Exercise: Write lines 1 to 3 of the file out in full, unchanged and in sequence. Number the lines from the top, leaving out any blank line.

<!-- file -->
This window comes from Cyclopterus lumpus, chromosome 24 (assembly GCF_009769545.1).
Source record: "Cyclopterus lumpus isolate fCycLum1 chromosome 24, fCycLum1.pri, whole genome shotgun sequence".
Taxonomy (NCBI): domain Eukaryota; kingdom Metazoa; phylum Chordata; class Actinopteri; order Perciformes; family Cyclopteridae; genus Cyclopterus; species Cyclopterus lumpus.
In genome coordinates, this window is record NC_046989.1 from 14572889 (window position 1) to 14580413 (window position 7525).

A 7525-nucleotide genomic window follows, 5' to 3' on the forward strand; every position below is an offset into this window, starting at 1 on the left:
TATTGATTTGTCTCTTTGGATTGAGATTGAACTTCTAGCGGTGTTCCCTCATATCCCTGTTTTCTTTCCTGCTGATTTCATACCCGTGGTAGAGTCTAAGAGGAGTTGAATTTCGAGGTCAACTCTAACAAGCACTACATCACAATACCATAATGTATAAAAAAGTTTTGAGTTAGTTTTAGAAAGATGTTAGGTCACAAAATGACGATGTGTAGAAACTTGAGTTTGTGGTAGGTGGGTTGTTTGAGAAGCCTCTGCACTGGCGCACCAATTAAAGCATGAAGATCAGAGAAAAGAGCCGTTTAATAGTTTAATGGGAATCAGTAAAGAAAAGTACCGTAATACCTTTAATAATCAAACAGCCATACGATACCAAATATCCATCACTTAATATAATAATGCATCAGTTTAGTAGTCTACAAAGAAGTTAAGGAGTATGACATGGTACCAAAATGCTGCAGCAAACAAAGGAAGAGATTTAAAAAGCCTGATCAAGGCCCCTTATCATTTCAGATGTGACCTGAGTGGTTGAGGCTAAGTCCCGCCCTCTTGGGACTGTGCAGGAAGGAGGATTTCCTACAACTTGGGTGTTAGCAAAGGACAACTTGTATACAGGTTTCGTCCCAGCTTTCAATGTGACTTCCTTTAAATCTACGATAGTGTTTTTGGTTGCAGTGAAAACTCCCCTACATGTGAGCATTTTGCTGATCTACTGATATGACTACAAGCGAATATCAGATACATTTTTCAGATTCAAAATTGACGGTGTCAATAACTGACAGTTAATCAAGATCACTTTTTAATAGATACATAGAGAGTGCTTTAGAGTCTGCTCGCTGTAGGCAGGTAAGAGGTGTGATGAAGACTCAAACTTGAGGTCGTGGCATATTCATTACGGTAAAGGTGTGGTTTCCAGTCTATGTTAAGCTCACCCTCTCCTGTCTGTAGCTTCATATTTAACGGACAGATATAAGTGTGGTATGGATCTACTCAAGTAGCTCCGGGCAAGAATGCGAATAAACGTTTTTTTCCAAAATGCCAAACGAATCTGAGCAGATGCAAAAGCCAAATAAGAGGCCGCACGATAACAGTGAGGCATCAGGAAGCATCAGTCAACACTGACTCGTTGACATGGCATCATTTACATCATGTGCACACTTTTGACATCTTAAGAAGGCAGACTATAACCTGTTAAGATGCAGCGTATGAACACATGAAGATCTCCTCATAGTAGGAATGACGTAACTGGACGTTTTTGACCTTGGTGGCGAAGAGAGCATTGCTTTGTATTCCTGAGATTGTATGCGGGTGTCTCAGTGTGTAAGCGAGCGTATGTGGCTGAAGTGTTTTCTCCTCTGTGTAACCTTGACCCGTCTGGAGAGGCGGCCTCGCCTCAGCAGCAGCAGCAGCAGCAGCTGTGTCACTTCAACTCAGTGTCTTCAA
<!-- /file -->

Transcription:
This window comes from Cyclopterus lumpus, chromosome 24 (assembly GCF_009769545.1).
Source record: "Cyclopterus lumpus isolate fCycLum1 chromosome 24, fCycLum1.pri, whole genome shotgun sequence".
Taxonomy (NCBI): domain Eukaryota; kingdom Metazoa; phylum Chordata; class Actinopteri; order Perciformes; family Cyclopteridae; genus Cyclopterus; species Cyclopterus lumpus.